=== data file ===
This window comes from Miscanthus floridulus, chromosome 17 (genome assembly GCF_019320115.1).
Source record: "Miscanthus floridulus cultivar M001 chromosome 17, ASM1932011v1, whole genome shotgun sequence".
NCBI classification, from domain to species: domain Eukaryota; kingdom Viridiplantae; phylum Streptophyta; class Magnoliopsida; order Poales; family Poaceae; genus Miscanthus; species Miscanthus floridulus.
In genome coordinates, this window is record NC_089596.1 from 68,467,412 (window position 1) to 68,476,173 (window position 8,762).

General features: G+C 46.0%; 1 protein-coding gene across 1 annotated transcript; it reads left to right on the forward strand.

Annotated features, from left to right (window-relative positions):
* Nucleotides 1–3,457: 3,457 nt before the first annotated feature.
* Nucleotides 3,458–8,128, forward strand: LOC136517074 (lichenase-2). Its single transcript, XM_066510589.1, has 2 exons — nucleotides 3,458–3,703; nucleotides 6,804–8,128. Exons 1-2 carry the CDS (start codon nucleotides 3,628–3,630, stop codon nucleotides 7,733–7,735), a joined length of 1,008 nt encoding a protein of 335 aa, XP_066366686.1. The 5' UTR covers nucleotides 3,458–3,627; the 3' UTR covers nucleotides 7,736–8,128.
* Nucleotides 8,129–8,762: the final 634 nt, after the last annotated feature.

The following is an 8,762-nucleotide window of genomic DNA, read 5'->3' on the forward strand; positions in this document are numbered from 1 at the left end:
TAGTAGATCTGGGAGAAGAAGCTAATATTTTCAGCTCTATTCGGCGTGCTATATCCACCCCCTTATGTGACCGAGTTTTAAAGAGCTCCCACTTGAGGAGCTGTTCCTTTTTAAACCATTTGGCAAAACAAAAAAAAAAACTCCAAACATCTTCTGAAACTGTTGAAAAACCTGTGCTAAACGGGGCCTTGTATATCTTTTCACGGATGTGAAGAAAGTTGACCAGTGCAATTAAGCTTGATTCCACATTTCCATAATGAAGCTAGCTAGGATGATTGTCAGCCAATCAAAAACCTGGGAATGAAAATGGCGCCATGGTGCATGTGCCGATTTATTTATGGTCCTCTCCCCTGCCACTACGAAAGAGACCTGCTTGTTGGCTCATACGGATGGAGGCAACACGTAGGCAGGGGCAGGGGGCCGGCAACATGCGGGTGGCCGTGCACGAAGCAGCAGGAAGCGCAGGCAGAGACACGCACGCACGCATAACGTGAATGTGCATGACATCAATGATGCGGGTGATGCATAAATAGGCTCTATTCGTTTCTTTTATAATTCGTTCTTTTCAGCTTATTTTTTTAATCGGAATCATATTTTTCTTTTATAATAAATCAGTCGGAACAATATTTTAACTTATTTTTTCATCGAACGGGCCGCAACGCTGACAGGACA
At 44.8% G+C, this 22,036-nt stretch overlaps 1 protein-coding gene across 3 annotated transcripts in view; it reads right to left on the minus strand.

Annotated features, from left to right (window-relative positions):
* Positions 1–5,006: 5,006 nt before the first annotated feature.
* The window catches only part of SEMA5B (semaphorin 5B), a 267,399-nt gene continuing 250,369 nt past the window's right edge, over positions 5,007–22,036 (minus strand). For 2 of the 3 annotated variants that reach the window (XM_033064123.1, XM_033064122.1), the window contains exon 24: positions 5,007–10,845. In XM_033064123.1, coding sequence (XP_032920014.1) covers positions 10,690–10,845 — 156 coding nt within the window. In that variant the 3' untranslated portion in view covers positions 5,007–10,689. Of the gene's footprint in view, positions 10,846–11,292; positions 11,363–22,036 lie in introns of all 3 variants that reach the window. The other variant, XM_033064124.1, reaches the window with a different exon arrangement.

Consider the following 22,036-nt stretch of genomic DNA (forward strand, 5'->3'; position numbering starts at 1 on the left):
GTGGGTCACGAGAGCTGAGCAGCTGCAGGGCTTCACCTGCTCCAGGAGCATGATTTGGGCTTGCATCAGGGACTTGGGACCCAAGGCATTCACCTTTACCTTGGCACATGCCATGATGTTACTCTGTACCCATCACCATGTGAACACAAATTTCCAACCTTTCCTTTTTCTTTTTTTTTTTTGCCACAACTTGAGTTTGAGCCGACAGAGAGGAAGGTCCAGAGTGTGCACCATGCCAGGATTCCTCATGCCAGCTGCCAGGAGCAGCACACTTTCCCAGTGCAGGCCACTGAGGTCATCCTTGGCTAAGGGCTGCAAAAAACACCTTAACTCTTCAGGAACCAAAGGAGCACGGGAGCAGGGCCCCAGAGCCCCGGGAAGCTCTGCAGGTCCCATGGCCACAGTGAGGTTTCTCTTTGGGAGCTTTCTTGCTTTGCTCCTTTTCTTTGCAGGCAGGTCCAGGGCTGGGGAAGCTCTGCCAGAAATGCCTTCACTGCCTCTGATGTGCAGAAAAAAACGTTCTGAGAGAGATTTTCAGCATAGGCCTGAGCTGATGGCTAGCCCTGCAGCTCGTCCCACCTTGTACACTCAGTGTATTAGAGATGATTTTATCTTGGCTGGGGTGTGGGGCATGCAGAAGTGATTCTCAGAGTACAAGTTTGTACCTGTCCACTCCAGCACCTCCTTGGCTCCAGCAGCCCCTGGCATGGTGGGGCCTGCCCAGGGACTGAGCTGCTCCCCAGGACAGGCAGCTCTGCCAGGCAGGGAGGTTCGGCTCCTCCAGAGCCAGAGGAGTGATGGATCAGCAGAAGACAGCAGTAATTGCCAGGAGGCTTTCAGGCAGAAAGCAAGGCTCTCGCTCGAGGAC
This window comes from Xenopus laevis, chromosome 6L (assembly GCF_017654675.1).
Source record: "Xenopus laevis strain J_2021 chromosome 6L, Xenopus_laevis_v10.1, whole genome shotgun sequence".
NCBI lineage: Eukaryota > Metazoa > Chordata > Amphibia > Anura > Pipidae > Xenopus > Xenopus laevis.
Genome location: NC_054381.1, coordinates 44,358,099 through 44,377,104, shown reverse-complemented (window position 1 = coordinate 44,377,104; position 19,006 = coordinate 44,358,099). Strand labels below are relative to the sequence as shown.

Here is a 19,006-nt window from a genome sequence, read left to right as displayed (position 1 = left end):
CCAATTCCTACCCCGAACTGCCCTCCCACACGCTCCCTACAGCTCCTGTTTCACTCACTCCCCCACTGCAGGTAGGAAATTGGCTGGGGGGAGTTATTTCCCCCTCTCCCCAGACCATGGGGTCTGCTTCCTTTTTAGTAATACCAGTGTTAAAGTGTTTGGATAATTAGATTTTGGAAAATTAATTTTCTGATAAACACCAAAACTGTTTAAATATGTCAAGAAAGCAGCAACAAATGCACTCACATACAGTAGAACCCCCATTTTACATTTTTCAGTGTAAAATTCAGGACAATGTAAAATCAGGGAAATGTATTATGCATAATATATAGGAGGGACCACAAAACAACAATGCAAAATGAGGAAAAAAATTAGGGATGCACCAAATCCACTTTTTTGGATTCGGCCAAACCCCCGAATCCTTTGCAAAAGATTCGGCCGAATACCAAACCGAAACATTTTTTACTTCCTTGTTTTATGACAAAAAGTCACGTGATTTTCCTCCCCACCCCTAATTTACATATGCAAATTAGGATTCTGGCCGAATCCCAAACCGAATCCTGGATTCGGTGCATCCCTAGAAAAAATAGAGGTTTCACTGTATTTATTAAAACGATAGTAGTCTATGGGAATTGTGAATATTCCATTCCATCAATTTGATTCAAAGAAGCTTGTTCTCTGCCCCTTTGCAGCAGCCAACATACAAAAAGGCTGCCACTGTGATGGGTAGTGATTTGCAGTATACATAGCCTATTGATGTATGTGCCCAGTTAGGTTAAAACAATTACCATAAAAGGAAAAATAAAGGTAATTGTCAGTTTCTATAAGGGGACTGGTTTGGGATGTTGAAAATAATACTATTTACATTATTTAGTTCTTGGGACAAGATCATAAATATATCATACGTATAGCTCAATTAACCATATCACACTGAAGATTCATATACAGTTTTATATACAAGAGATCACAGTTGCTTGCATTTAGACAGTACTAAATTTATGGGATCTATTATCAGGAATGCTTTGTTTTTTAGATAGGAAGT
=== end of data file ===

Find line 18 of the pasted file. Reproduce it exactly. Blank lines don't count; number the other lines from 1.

This window comes from Xenopus laevis, chromosome 6L (assembly GCF_017654675.1).